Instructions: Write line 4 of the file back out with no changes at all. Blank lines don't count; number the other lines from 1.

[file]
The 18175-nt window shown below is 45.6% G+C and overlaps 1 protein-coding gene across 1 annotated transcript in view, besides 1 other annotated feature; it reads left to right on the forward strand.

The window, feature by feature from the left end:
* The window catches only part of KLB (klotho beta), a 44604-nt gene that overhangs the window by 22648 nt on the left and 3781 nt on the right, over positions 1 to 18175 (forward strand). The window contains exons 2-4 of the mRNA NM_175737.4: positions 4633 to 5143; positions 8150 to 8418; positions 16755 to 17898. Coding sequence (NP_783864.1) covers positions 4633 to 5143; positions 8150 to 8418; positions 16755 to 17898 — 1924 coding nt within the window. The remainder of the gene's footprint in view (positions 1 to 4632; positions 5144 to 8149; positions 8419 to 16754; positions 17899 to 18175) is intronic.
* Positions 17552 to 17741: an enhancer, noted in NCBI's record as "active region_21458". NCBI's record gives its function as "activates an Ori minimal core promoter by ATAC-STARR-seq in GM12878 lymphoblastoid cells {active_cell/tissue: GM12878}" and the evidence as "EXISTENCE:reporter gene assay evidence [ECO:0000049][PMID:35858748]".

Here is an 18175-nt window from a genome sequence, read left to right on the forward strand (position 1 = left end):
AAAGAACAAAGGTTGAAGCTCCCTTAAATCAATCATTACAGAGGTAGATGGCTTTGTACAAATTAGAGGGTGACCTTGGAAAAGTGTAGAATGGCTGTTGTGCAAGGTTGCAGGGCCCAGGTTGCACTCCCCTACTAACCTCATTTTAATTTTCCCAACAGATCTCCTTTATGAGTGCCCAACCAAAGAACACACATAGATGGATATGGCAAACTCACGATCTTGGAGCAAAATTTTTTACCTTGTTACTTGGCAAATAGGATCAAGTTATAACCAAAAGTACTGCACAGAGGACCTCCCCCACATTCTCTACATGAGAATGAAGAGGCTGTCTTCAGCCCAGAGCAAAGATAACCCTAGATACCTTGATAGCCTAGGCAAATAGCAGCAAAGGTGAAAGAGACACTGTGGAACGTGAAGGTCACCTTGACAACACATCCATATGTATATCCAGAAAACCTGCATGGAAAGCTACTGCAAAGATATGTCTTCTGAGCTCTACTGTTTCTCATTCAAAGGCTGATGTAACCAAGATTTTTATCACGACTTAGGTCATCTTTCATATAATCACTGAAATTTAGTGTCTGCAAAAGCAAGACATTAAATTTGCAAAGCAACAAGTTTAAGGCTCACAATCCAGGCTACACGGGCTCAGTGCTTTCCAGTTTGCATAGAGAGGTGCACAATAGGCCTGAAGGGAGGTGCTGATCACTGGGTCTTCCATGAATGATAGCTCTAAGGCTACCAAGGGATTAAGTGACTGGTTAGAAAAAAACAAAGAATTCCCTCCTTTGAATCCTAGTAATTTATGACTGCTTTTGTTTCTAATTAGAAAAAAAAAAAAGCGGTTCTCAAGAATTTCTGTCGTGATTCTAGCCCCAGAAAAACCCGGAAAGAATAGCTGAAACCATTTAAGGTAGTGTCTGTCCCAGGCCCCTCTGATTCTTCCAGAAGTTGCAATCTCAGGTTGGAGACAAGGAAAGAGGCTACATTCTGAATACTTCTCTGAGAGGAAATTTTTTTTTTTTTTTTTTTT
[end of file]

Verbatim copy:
* Positions 17552 to 17741: an enhancer, noted in NCBI's record as "active region_21458". NCBI's record gives its function as "activates an Ori minimal core promoter by ATAC-STARR-seq in GM12878 lymphoblastoid cells {active_cell/tissue: GM12878}" and the evidence as "EXISTENCE:reporter gene assay evidence [ECO:0000049][PMID:35858748]".